Race, Ethnicity, and School Discipline

Posted on August 1, 2012 by

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I’ll admit: I got sucked in to some sensationalist coverage about changes to school discipline. Alarmist “journalists” described the new policies as imposing racially based quotas on school discipline.

I didn’t read carefully – it was just a passing skim on my smartphone – and not everything that shows up in the google news reader actually comes from a real news source. Nevertheless, I got all worked up and started writing a CrimeDime post in my head.

It had a bulleted list of reasons that racial quotas on discipline were a bad idea, including that we must respond to each incident based on what happened, not who was involved, that it would be unfair to victims, that data transparency might actually encourage some kids to behave worse if they knew their quota had been met… There were going to be diagrams and everything.

I was going to have a section on how school-discipline numbers get to be so disproportionate in the first place, including the fact that the behavior of minorities is already socially defined as more deviant, racial threat theory, victim reporting, harsh attitudes, and cultural differences between teachers and students.

Yeah, I don’t need any of that because when I read the coverage on the Washington Post, it turns out they aren’t doing quotas. They just want to reduce the disparities, hopefully to the point that there are no longer any disparities by race. Um, that’s exactly what they should be doing, y’all.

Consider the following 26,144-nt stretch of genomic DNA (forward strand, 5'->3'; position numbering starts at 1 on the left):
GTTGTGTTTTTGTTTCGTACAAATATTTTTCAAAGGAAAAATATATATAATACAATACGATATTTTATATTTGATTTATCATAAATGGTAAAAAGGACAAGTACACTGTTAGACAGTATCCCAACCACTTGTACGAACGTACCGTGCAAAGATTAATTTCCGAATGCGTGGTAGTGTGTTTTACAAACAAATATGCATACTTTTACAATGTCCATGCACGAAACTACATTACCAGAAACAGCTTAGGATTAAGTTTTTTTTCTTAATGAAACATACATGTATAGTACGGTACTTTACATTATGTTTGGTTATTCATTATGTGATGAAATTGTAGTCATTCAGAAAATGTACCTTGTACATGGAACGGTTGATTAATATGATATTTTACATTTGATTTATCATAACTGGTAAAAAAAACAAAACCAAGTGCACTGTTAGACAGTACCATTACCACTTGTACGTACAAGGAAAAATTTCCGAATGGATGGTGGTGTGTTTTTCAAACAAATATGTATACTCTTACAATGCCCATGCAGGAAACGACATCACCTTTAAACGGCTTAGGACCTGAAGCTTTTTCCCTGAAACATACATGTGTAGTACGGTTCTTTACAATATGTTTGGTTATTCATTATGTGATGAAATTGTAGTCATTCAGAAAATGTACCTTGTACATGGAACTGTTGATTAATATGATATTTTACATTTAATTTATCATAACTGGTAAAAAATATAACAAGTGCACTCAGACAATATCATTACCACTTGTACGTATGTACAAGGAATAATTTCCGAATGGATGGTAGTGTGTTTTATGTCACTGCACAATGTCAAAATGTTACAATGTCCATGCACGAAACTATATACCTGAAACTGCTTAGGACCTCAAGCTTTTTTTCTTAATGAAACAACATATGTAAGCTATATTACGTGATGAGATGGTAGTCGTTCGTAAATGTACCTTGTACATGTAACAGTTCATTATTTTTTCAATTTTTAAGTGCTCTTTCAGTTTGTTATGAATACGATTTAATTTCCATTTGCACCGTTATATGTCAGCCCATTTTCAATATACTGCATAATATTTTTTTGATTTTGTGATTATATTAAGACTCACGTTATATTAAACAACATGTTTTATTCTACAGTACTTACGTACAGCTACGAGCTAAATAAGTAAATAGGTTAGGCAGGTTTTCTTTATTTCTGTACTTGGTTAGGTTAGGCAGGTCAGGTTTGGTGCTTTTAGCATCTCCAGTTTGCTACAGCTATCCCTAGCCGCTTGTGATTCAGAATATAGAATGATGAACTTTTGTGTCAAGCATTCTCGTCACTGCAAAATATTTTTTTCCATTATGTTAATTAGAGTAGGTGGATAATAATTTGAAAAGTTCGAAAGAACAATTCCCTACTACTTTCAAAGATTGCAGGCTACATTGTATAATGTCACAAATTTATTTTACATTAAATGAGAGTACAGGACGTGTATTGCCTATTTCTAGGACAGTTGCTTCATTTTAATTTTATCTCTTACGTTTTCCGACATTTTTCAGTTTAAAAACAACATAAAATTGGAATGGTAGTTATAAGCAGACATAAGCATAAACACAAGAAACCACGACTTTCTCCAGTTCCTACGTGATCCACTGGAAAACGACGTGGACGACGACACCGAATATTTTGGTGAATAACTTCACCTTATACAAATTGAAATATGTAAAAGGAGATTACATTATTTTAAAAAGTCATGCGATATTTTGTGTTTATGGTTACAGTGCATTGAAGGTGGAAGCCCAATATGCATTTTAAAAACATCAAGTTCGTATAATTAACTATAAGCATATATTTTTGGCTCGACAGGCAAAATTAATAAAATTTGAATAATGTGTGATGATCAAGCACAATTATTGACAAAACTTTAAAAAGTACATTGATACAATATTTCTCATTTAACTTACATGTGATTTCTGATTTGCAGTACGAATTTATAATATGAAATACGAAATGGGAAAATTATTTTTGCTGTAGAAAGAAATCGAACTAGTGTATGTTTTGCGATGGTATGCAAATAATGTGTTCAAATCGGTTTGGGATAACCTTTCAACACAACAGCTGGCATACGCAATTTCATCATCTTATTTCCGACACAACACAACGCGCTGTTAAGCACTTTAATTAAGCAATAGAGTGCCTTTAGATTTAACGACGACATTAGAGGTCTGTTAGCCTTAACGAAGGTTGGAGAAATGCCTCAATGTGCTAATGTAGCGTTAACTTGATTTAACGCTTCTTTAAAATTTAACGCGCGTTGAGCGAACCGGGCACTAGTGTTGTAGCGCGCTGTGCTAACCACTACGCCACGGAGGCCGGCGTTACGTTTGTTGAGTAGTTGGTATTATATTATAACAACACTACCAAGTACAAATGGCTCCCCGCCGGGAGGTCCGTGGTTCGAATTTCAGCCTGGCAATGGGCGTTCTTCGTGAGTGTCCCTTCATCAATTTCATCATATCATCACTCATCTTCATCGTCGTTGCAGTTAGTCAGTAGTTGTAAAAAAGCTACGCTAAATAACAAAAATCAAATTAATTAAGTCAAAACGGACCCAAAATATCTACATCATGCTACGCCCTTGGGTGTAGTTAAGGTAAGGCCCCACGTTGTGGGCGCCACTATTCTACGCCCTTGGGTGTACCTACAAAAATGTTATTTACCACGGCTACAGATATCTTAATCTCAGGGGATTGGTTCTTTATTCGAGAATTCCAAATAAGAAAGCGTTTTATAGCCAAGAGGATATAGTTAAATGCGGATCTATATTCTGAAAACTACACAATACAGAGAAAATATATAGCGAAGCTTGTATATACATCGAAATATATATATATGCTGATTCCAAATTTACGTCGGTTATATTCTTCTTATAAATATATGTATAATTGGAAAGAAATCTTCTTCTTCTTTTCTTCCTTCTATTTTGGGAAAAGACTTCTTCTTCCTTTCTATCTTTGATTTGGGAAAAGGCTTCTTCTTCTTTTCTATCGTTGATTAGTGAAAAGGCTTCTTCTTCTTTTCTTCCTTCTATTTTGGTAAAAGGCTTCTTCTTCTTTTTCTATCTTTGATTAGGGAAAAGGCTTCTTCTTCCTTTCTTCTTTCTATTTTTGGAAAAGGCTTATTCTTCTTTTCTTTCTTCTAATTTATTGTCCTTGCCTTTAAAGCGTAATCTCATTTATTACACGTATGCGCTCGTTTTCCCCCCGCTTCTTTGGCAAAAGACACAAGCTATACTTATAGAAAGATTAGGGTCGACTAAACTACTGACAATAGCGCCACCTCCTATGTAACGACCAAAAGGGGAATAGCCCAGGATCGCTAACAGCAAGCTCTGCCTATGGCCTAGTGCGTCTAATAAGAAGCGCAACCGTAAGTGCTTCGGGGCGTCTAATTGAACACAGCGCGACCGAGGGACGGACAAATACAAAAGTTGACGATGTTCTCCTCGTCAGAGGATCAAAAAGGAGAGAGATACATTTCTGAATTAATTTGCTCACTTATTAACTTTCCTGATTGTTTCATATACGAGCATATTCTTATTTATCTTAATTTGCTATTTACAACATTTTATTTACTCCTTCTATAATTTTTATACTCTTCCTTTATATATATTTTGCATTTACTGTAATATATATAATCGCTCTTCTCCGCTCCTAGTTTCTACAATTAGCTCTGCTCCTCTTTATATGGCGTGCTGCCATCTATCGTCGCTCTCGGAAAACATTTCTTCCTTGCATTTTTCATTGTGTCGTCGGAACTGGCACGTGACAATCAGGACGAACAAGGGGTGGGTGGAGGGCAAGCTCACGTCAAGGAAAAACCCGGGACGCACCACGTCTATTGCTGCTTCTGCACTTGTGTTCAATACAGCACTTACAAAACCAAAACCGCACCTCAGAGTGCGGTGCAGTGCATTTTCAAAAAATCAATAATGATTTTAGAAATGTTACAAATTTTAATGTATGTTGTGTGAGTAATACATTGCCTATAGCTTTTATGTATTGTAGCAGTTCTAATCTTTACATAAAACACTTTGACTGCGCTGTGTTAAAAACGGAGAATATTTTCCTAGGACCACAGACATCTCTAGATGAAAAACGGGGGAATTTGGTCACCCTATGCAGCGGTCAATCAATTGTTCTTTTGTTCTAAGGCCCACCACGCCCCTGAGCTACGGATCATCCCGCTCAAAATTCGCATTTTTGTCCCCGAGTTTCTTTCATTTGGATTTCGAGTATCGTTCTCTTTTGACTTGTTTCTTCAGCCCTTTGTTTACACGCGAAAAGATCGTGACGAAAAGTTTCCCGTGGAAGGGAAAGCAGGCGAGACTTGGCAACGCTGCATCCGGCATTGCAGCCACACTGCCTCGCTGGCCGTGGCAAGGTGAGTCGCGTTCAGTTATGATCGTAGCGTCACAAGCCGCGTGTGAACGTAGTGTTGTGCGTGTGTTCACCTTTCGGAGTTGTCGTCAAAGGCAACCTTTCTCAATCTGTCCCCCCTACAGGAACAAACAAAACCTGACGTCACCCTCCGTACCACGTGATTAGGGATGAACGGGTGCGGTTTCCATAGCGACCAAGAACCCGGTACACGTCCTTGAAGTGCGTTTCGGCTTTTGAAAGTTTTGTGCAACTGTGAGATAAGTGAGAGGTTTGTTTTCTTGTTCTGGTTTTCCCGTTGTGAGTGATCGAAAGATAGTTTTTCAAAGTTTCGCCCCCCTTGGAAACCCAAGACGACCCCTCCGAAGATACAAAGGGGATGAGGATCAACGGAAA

For our majority children, those who conform to social norms associated with power and privilege including skin color, language, accent, socioeconomic status, religion, ability, sexual orientation, etc., school discipline isn’t a big deal.

For middle and upper class white kids, routine school discipline is survivable and serious discipline is fightable. “I’ll get you fired and sue you,” says the entitled child of an attorney to a teacher… and the teacher knows it’s a possibility and backs off.

For minority children, school discipline can quickly become disastrous.

It leads to educational disengagement and lower performance. Here’s a thought: why don’t we take the kids who are having problems and actually take them out of school without providing any support instruction so that when they come back to school they’ll have even more trouble?

That’s exactly what an out of school suspension does. In school suspension with instruction costs money, and the kids who get suspended are generally not valued enough to spend those dollars.

While those kids are out on suspension, they are unsupervised because their parents aren’t wealthy enough to be stay-at-home parents or to even take the time off of work. Which gives opportunities to engage in even more serious crime, leading to opportunities to get in trouble with the criminal justice system, which further takes them out of school. That, in turn, leads to lower overall educational attainment, and the criminal record prohibits economic success in the legitimate economy and getting a job, which leads to greater participation in even more crime…

School becomes a path to incarceration. School house to jail house is a serious problem, and it’s a problem that white kids get to largely ignore, even those who are not quite middle class status.

Quotas, of course, are a stupid idea. Fortunately, no one wants a quota. They just want to eliminate the disproportionate impact of school discipline on minority status children.

That’s something we should all support wholeheartedly.

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